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Charles Martin’s “The Wonderboy Serials” is modern reinvention of dime novel

by Matthew Price Modified: April 22, 2013 at 3:24 pm •  Published: April 6, 2012

Oklahoma author Charles Martin creates a modern reinvention of the serialized dime store novel in “The Wonderboy Serials,” an online series from Literati Press.

The first six chapters have been collected into a print edition, available at local book stores and comic shops, in addition to online at literatipressok.com.

“The Wonderboy Serials” is inspired by comic-book series like “Watchmen” and “Kingdom Come.”

Martin has promoted the novel at various conventions across the country, including the recent Planet Comicon in Overland Park, Kan.

“There’s been a strong crossover from both comic book readers that wouldn’t normally pick up a novel and novel readers that wouldn’t normally pick up a superhero story,” Martin said. “It’s early yet in the pop culture season, so I will have a better idea in the fall after I’ve seen some of these same readers again after they’ve had a chance to crack it open. Convention-goers tend to be brutally honest, for better or worse, but early indicators have me feeling optimistic that the story will really resonate.”

Martin touches on several issues throughout the novel through the lens of a superhero story.

“Security versus liberty is the big one, specifically what sacrifices will society make to feel safe,” Martin said. “Issues of national sovereignty and justice also pop up regularly, but the real meat of the story centers around society’s willingness to allow its celebrities to set the moral compass. When a beloved superhero is sexually aggressive, devalues women, distrusts the gay community as well as non-Western nations, his legion of fans will follow his example.”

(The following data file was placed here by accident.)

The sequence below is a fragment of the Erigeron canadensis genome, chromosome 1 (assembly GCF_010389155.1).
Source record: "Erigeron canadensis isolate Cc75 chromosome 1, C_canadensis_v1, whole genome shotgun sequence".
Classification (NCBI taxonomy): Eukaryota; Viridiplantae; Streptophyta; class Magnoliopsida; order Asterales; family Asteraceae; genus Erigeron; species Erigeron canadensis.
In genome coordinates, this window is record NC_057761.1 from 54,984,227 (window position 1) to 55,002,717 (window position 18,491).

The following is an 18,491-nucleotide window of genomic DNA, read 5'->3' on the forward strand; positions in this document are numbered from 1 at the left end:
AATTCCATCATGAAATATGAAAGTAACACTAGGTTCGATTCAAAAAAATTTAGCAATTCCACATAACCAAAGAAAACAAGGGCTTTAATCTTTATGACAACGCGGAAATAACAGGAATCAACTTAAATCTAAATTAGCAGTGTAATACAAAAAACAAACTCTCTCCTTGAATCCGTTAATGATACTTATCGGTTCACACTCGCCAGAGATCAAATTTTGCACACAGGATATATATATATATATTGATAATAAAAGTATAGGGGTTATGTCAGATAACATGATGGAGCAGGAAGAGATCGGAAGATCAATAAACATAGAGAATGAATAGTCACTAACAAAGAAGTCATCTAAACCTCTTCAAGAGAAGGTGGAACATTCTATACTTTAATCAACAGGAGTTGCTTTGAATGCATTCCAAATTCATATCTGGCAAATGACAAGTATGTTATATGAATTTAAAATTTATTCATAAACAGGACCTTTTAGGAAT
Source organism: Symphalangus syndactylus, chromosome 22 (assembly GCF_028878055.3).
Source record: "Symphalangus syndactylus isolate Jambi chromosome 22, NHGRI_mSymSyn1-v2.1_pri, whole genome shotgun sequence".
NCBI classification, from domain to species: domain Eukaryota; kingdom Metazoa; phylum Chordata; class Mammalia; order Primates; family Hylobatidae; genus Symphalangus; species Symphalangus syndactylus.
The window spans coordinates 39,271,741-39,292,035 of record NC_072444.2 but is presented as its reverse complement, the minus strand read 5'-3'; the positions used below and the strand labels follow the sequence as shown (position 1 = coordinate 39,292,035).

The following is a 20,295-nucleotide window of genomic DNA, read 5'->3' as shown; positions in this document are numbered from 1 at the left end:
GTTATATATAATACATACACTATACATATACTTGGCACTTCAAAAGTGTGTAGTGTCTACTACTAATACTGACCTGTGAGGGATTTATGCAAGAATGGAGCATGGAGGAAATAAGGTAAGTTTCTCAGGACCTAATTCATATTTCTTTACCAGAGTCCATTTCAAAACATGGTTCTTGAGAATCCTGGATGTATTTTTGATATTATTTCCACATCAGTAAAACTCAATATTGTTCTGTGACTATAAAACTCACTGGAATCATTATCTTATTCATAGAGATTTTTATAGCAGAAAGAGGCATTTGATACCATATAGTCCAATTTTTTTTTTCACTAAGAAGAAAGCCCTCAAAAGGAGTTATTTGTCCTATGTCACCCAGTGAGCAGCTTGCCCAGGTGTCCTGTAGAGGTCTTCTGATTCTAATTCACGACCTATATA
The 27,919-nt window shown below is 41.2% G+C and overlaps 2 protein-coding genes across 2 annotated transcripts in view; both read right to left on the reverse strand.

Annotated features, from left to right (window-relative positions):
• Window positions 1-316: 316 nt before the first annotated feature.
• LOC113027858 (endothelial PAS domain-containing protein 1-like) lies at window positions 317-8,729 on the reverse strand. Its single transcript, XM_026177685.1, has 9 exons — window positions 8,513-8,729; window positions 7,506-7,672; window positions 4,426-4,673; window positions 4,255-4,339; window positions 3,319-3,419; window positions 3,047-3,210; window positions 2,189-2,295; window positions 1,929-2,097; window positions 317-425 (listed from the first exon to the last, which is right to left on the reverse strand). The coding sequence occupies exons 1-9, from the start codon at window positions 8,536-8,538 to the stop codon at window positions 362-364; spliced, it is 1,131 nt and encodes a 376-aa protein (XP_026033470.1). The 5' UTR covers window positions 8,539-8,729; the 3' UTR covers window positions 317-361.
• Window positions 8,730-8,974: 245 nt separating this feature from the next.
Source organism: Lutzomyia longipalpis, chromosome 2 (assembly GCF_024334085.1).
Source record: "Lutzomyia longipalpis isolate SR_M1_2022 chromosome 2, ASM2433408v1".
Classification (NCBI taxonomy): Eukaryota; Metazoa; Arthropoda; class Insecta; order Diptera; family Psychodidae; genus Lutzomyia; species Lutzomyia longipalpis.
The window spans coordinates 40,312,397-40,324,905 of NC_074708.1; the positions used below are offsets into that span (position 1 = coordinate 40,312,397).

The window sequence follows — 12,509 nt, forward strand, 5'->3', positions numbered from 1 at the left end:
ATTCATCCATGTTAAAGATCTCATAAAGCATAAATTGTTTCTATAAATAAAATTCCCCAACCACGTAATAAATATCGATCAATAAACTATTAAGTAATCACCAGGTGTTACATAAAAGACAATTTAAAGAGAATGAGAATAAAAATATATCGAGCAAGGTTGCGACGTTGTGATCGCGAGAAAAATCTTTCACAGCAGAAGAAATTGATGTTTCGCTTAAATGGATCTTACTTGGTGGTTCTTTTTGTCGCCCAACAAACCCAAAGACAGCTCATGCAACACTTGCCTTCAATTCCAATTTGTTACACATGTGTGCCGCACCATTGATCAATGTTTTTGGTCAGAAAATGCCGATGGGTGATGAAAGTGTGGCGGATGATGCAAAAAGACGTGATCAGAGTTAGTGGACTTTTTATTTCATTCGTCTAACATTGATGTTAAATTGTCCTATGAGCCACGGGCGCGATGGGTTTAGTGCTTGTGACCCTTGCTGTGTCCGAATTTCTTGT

Martin said he’d wanted to write a superhero story since he was a “kid running around in a cape,” but it took the success of an earlier e-book he’d written, “Edward and the Island,” for him to decide to re-approach the genre.

“A superhero story is really ideal fodder for the cliffhanger pacing of a serial and making the story a series rather than a stand-alone book gives me the freedom to explore more characters and dark corners,” he said. “Cutting it into 60-page increments makes it much more approachable.”

Each e-book issue retails for 99 cents. The print edition of the first six chapters retails for $14. The start of the second season of issues kicked off this week, with “Homefront,” featuring a cover by Hugo Award-winning artist Brad Foster. The second print anthology is scheduled for an October release.

Each serial release has a cover from a different artist, reflecting a different style.

“I really wanted stylized covers that reflected the tone of each issue, so I tapped comic book illustrators, cartoonists, graphic designers, pop artists, and modernists,” Martin said. “I wanted the look of Wonderboy to be as disjointed and obscured as he is from the viewpoint of all the different characters I use to tell his story.”

Martin, who uses the pen name “Charles Martin and Will Weinke,” has several other projects in the works, including a horror novel, a politically aware superhero comic and a comic book project/art exhibition.

Martin’s Literati Press has additional projects on its publishing slate, including issue three of “Welcome to Ralton” by Don Rosencrans and Cole Johnson; Mer Whinery’s “Little Dixie Horror Show” short story anthology; an illustrated short story by Marty Peercy and Jonathan Hubble coinciding with a new album by Head Cabinets; and an anthology of Eric Gorman’s “eggs.”

“The scope of it all is pretty terrifying, but I’m really excited to see where it’s all headed,” Martin said.

- By Matthew Price
WORD BALLOONS
From Friday’s The Oklahoman

by Matthew Price
Features Editor
Features Editor Matthew Price has worked for The Oklahoman since 2000. He’s a University of Oklahoma graduate who has also worked at the Arkansas Democrat-Gazette and was a Dow Jones Newspaper Fund intern for the Dallas Morning News. He’s...
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